Difference between Its and It’s

Difference between Its and It’s

‘It’s’ and ‘its’ are among the most commonly confused words. Contraction is the mixing of two words into a single word with the help of an apostrophe (‘) such as the words ‘it is’ are combined with an apostrophe and contracted as ‘it’s’. When you’re in a hurry, you might write “it’s” when you really mean “its,” or the other way around. ‘It’s’ is often confused with ‘its’ as they are pronounced similar but they appear differently as the latter does not have an apostrophe. “Its” and “it’s” are two distinct words with different meanings and different uses. Moreover, they differ in their meanings too, as in ‘its‘ represents ownership, whereas ‘it’s‘ is a short form of it is or it has.

Its is a possessive version of the pronoun ‘it’, that is used to show belongingness or ownership to something, which is either mentioned earlier or easy to relate. It’s is a commonly spoken form of the expression ‘it is’ or ‘it has’. While ‘its’ is nothing but an attributive adjective, it’s is a contraction.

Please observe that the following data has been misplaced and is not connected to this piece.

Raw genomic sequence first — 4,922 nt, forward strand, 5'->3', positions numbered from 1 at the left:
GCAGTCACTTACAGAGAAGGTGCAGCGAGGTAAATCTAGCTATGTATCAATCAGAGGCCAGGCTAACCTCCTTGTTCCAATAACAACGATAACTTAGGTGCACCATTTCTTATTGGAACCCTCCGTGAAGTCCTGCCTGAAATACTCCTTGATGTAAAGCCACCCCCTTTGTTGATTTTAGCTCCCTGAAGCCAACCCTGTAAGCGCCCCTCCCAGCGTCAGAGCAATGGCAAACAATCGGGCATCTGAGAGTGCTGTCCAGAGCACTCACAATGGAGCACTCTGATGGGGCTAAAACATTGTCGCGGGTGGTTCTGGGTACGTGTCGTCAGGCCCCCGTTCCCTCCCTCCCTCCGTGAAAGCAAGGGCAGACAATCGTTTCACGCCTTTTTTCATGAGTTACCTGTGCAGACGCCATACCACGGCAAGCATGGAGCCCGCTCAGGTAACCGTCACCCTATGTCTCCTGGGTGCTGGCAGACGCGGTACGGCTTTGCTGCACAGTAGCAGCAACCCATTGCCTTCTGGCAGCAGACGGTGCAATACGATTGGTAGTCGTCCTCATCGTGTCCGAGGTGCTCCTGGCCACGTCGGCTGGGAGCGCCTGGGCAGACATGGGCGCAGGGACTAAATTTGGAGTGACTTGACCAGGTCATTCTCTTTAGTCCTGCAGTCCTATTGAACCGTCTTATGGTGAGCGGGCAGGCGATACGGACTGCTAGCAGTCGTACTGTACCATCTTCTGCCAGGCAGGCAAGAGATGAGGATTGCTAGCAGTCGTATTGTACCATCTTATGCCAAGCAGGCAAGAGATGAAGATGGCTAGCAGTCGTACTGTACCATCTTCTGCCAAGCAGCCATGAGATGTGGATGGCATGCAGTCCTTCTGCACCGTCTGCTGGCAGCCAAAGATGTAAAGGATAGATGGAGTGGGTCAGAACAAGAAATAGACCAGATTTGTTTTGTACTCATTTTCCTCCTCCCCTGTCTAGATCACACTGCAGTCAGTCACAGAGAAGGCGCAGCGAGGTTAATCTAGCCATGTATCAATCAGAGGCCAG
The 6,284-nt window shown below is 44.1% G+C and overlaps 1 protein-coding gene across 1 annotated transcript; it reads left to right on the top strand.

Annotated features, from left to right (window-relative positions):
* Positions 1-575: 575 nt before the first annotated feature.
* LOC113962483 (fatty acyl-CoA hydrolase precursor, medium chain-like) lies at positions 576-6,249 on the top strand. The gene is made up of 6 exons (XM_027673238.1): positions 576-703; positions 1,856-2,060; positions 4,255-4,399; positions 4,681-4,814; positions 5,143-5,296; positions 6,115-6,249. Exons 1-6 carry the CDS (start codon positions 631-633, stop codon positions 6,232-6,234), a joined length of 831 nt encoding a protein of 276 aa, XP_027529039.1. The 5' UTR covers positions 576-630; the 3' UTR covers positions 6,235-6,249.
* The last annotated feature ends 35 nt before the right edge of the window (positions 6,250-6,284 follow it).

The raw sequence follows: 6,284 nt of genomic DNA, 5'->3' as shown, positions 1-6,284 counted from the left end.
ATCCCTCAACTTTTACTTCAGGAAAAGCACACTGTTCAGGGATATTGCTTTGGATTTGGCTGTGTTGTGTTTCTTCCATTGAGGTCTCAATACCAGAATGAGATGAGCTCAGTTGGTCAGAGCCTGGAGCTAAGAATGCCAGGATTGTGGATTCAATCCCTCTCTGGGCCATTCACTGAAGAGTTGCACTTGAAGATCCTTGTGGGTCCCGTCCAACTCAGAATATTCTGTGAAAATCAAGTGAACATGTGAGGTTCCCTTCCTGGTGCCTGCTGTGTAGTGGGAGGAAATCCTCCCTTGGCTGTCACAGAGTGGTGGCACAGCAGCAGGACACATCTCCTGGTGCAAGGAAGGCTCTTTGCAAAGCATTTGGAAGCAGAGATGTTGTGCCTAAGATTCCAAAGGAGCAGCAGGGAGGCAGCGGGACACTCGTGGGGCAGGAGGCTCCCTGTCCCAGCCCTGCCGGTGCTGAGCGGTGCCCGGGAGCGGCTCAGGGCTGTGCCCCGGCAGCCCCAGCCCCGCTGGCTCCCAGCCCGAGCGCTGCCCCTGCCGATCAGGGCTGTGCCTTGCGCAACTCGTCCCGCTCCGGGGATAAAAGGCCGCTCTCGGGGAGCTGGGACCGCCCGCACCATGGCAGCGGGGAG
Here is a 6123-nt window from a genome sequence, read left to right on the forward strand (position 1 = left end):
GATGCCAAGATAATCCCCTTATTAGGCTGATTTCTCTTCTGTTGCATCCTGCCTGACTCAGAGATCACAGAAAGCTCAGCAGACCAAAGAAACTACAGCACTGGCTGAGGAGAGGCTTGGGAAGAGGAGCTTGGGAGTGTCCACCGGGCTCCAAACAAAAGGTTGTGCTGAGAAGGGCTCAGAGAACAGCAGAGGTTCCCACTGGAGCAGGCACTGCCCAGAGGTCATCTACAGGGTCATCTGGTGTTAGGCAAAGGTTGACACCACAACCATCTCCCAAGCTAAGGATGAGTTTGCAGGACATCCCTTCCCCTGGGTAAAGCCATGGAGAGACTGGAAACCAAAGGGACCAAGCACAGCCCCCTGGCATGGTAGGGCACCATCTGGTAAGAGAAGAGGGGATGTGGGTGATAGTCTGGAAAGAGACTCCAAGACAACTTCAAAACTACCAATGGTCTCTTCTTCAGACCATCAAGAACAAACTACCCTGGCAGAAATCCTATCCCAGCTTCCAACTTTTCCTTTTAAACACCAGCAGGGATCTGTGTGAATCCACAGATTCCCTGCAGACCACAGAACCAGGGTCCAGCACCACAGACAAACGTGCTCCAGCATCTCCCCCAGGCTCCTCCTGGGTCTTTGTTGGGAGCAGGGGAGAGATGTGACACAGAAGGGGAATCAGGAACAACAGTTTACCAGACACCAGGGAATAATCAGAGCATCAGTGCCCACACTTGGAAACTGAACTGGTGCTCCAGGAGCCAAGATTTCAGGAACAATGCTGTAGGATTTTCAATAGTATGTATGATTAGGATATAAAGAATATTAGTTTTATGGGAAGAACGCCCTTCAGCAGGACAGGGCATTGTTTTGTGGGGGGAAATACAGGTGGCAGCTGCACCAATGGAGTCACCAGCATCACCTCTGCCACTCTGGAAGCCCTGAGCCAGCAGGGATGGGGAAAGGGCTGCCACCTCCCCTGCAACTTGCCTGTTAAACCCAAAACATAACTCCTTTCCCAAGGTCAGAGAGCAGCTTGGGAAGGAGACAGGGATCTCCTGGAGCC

Difference between Its and It’s


  • Its is the possessive form of “it”. Normally, we use apostrophes to show possession, but its doesn’t need one.
  • ‘Its’ is a possessive adjective, which represents belongingness to something that is already mentioned or easily relatable.
  • The word ‘its’ is a possessive form of the word ‘it’, that means belongingness to someplace, animal, child, or any non-living object, which is previously mentioned or implied. It is always followed by a noun to which it relates.
  • Examples: The cat is sitting on its mat. The specialty of Agra is its Taj Mahal.


  • “It’s” means “it is”. This is a contraction, and the apostrophe replaces the letter “i” in “is”. Here are some examples of how to use this word.
  • It’s is a short form of the expression ‘it is’ or ‘it has’.
  • The word ‘it’s’ is a contraction for ‘it is’ or sometimes ‘it has’, which is used to make the sentence simple and easy to read and understand. While ‘it’ is a pronoun used for indicating non-living things, animals, places, etc. whereas ‘is’ and ‘has’ are helping/auxiliary verb.
  • Examples: It’s not my car. It’s been a year since we met.